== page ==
!Women Art Revolution!

Marcia Tucker, founder of the New Museum in New York City, recalled her interview for her previous curatorial job at the Whitney Museum of American Art in 1969 thusly:

I said ‘Let me tell you why you don’t want to hire a woman. First, no man will ever be able to work for me. Second, we know that women can’t do budgets, and third, once a month I’ll go crazy.’

Luckily, the president of the Whitney laughed, and Tucker was hired as the first female curator at the museum, albeit at a rate one-third less than a male curator hired the same day.

When she found out she was making less, Tucker, who died in 2006, marched into the president’s office and asked why. “And he said, ‘the budget, the budget, the budget,” she said. “And I said ‘The New York Times, The Daily News, The New York Post.’”

Such are the all-too-recent and yet often forgotten tales of pioneering women in the art world, chronicled in Lynn Hershman Leeson’s new film !Women Art Revolution, which opens in New York at the IFC Center on June 1. Hershman Leeson’s fourth film, it was an official selection for both the Sundance and the Toronto International Film Festivals.

Set to a score by Sleater-Kinney’s (and Portlandia‘s) Carrie Brownstein, the film documents the “secret history” of feminist art, from Kate Millet’s Sexual Politics to Judy Chicago’s “Dinner Party” to the Guerrilla Girls’ provocative billboards. It shows the movement building steam, making headlines and then fracturing under the sorts of pressures that any truly revolutionary movement will. Judy Chicago emerges as a controversial figure: loud, demanding and unyielding, for better and for worse.

The film’s most poignant moment is Sheila Levrant de Bretteville’s heartfelt recollection of her time at the Woman’s Building, a feminist art space founded in downtown Los Angeles in 1973 by Judy Chicago, Arlene Raven and herself. Now the Caroline M. Street Professor of Graphic Design at Yale University’s School of Art (and the first woman to receive tenure there, in 1990) de Bretteville breaks down recalling not just the lack of representation female artists of her generation experienced, but where they felt an even more fundamental deficit: money. “We were unable to do the things we wanted to do,” she says through tears.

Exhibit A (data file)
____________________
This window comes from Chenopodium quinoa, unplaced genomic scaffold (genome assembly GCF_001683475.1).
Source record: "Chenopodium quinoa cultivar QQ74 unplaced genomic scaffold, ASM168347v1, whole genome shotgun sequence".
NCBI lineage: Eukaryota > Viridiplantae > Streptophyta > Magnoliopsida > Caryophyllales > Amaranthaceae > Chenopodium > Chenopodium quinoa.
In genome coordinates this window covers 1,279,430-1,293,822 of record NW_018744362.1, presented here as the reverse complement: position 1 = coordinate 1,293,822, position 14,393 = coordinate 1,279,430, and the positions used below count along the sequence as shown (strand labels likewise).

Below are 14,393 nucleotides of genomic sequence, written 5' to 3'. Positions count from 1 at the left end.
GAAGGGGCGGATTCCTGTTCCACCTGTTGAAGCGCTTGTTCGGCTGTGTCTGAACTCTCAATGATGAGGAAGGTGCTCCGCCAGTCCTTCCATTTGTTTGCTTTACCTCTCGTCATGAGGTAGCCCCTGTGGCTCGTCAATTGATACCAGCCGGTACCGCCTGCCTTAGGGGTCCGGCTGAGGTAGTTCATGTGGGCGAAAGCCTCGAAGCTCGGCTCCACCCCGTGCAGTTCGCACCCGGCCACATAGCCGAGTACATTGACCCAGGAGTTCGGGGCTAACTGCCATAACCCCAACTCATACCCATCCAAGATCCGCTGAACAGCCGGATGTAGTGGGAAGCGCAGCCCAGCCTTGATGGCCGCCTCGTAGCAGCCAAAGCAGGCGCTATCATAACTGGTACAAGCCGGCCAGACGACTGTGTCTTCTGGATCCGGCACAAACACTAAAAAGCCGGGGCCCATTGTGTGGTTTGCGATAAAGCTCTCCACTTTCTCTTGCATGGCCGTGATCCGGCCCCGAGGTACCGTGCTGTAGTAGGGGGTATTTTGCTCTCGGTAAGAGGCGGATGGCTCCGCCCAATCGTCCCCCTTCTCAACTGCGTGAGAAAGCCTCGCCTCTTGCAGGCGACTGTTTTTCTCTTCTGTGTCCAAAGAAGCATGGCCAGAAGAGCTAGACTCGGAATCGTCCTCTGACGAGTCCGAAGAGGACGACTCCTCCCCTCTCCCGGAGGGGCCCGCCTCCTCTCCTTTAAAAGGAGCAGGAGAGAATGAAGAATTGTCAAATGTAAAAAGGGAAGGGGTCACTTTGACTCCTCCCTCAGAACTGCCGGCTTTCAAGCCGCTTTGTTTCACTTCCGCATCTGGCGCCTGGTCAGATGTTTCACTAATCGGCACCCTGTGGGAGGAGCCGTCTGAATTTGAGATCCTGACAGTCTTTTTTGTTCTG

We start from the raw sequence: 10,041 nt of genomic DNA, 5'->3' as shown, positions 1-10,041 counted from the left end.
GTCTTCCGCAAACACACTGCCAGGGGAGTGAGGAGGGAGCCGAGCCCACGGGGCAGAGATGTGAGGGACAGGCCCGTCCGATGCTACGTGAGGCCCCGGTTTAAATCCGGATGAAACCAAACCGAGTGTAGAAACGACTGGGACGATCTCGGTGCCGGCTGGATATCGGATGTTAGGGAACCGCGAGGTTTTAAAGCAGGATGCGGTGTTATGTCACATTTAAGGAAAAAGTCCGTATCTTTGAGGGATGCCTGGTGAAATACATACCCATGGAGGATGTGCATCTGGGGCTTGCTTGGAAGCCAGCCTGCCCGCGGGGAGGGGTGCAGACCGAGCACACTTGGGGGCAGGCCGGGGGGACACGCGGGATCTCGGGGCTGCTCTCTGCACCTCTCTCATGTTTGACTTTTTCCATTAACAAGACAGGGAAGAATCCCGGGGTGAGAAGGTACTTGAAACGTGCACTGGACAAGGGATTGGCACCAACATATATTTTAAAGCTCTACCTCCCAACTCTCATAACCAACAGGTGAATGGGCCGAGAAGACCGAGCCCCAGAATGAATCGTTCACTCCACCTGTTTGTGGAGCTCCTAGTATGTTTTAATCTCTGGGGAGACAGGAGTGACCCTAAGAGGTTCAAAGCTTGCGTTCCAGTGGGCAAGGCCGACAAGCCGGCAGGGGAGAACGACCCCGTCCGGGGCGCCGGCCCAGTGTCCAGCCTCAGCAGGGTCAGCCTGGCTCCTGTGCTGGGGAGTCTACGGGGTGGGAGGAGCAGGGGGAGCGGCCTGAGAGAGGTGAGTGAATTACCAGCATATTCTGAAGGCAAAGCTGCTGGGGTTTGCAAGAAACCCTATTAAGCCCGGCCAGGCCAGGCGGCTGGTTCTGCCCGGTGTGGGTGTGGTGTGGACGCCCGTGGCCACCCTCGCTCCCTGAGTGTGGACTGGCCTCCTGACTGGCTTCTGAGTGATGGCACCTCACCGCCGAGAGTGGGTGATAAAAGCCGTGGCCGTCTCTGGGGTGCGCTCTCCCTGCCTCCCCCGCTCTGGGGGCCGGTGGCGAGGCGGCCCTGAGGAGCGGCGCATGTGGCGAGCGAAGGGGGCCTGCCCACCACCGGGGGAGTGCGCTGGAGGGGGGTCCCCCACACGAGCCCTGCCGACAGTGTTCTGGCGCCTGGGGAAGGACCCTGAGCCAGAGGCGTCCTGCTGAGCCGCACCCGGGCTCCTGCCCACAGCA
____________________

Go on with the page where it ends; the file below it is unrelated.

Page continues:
The film reminds us that just 30 years ago performance art was a revolution unto itself– jarringly feminist, queer or both. Martha Rosler’s “Semiotics of the Kitchen” and other performance art pieces capture the reaction to what feminists of the 70s saw as minimalism’s cold masculinity. Much of the performance work of artists Carolee Schneemann, Eleanor Antin and Hershman Leeson herself does more than re-appropriate the body, it makes it both the tool of the work and the work itself. It’s easy to forget how early performance art was an implicit critique of minimalist artists’ detachment from the body, the concerns of which were those of many women. And somehow the Roslers and Schneemans are often steamrolled in the collective memory by their “higher art” male contemporaries, the Vito Acconcis and Tim Millers.

But the film also shows how such a broadly felt ideological movement can fail in the face of crisis, and the inherent difficulty critiquing something of which you are a part. In 1985, when Cuban artist Ana Mendieta fell out of a 34th story window–with many wondering about the involvement of her husband, minimalist sculptor Carl Andre–even the Guerrilla Girls (a band of women who wear gorilla suits in interviews and issue commentary on the gender inequities of the art world) could not put together a cogent response. The art world was too closely woven for any deep criticism of the tragedy from within.

Women Art Revolution is a record, not a paean, to the strides of women in art during the director’s lifetime. It is fiercely self-aware, highlighting its own limits and constantly reminding the viewer that the narrative is a personal one. Hershman Leeson did see these changes firsthand, and has every right to relate her story as a history. But maybe that’s not what she wanted–after all, that’s what a man would do.

Check here to see where the film will be playing this summer.

Comments

  1. michelekort says:

    Having done an internship at the Whitney Museum and worked for The Woman\’s Building, I was/am acquainted with several of the women interviewed for this film (Marcia Tucker, Sheila de Bretteville, Arlene Raven, Judy Chicago) and can\’t wait to watch it. What a time it was, good and bad, and how great that this history is not being forgotten.

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